When people first think of Cuba, the pictures of the bright classic cars and the colorful colonial buildings come to mind. Yet there’s so much more to Cuba if you are willing to venture outside of Havana. Look past the obvious and venture into a new territory, you’ll be able to capture something truly unique. Something truly ‘Cuba’.

It has some of the greenest, untouched landscapes, stunning wildlife and some of the most beautiful beaches in the world. Best part is, there are no venomous critters, very few biting insects, next-to-no personal security issues and fantastic Cuban people to make your stay amazing. So let’s look at closely what makes Cuba a Nature Photographer’s Paradise.

Large Number of Endemic Birds

Cuba is the largest island in the Caribbean and is also the ornithologically richest. The island has an exciting avifauna, with no fewer than 28 endemics and one near-endemic (about half of which are considered endangered). And just like the classic cars and the stunning buildings, the birdlife is just as vibrant.

You will find beauties like the Cuban Trogon, that is Cuba’s national bird as it’s colors resemble the Cuban flag and its fighting spirit is like the Cuban people. Then there is the spectacular Cuban Tody, Fernandina’s Flicker and the Oriente Warbler, just to name a few.  Cuba’s endemics are incredibly unique; many species are in their own genera and even in their own families.

Stunning Landscapes
The country side of Cuba is mesmerising, yet the opportunity to capture it is often missed. Rolling hills, flat plains, a lush tropical landscape, and high mountain peaks give plenty for the nature photographers to play with. Vinales Valley is the most iconic, offering up unique limestone formations and the most perfect sunrise and sunset shots alike. The possibilities here are endless, including gloomy caves, flowing hillsides, and lush tobacco fields.
We can find Cuban Trogon, Fernandina’s Flicker, Cuban Solitaire, Cuban Green Woodpecker, Gundlach’s Hawk, Yellow-headed Warbler and Cuban Bullfinch, among others, in the area.

UNESCO Biosphere Reserves

About 12% of Cuba is protected and is recognised by UNESCO. These are well worth a visit. The most notable is the Zapata Swamp or Cienaga de Zapata. The ecological fragility of the ecosystems has led to an intense effort toward conserving biodiversity and natural resources. The region was established as a UNESCO Biosphere Reserve in 2001, and it remains one of the Carribean’s most untamed, least inhabited regions.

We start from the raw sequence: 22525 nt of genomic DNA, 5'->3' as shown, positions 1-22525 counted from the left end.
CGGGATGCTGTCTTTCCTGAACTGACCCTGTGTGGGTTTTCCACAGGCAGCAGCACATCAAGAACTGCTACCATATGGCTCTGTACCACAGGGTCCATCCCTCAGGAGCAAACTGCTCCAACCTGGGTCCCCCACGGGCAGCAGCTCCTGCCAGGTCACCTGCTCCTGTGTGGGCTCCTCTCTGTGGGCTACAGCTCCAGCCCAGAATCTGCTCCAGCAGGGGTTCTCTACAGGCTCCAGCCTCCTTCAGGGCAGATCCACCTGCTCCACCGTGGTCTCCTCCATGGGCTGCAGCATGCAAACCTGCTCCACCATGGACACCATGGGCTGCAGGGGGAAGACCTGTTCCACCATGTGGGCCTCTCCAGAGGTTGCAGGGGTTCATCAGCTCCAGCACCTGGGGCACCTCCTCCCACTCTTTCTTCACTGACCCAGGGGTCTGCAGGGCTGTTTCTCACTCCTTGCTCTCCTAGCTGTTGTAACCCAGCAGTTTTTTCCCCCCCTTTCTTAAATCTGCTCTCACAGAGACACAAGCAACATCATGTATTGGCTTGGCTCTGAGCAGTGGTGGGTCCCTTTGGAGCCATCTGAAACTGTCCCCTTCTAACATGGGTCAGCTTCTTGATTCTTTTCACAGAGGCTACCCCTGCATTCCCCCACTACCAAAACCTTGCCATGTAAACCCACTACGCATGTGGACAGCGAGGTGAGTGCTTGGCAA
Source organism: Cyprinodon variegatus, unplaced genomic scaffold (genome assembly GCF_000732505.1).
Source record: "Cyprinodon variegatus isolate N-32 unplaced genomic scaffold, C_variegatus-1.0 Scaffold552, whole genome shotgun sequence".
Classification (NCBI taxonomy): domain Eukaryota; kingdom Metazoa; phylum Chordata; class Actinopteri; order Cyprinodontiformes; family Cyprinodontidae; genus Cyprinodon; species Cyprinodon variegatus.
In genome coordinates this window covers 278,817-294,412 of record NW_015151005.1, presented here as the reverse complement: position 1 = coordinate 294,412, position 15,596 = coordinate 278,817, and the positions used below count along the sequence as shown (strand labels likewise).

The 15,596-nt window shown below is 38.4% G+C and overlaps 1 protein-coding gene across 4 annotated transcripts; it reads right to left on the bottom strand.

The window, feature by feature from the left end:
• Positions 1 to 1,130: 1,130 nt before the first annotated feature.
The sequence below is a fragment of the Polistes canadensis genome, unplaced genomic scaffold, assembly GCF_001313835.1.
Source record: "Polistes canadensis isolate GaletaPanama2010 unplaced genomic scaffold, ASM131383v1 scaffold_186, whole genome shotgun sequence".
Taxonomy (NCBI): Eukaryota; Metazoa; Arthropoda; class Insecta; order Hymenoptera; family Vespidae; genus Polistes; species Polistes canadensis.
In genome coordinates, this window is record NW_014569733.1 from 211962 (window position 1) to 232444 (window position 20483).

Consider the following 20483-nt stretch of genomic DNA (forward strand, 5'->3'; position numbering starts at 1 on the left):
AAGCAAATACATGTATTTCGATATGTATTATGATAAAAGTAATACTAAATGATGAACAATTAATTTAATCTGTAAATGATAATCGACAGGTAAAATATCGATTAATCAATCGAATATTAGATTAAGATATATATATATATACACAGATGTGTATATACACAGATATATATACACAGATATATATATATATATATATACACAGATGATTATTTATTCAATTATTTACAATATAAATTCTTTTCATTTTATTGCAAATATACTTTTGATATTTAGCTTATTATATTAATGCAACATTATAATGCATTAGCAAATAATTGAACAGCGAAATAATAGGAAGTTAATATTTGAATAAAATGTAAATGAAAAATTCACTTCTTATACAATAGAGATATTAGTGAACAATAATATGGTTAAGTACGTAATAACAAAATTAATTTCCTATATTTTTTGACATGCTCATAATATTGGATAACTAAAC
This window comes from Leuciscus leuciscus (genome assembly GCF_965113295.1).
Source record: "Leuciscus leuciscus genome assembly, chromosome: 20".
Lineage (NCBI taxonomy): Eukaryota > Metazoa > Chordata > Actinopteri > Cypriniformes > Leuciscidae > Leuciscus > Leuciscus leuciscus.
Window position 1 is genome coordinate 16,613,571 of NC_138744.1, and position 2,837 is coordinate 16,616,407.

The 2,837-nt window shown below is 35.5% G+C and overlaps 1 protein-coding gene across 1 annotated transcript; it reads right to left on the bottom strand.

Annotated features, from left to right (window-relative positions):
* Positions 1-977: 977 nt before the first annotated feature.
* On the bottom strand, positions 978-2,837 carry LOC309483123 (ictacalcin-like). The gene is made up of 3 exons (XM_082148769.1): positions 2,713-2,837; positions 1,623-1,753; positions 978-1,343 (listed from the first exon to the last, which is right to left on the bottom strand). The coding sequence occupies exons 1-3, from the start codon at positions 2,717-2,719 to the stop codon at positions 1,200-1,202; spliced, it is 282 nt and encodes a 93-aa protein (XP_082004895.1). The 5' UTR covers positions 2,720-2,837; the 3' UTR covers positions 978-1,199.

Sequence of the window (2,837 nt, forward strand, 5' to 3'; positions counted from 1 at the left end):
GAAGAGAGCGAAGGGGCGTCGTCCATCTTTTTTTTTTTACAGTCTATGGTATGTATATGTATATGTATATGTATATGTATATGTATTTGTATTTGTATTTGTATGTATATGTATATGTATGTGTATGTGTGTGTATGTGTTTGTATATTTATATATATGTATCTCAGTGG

It is one of the key habitats we visit as part of our Cuba Photography Tours and birding tours, because it houses the country’s most important bird species, like the endemics Zapata Wren, Zapata Sparrow and the virtually flightless and critically endangered Zapata Rail.

The Smallest Bird In the World
Cuba is the home to the Bee Hummingbird (or as locally known – Zunzuncito), the world’s smallest bird. Just like bees, this bird defies the odds every day with its size being about as big as a 10c piece. The females weigh around 2.6 g and the are 6.1cm big fully grown, whilst the males are only around 1.95g and 5.5cm fully grown. They come in amazing colours, makes them look like a flying jewel. And although they are tiny, they demand the most attention due to being such unique creatures. They are one of the main reason birdwatchers visit Cuba.

The Amazing Pink Flamingos

Cuba has around 70,000 nesting Flamingos and countless chicks, the largest colony in the Western Hemisphere. You can find them on the Cienaga de Zapat or the Caguanes National Park. You can find them leisurely fishing, making the most of their long legs giving them the advantage to see the fish and just dip their black beak in the water to leisurely pull one out. Although they do prefer to eat shrimp, which is where they get their greatly admired pink coloring.

There are of course plenty more reasons, the cultural experience, the amazing food, the magical rhythms and the perfect weather are just to name a few.


Pristine Waterfalls

Cuban waterfalls are just as stunning as the better known formations around the world. Usually hidden in isolated parts of the country, away from the hustle and bustle of the large cities and towns, these waterfalls offer you the chance to see another side of the island nation. These beautiful formations are refreshing to dive into on a hot Cuban summer, tranquil when listening to the rhythm flowing water, and a visual feast for the eye.

Check our Small Group Tours for Nature Photography Itineraries!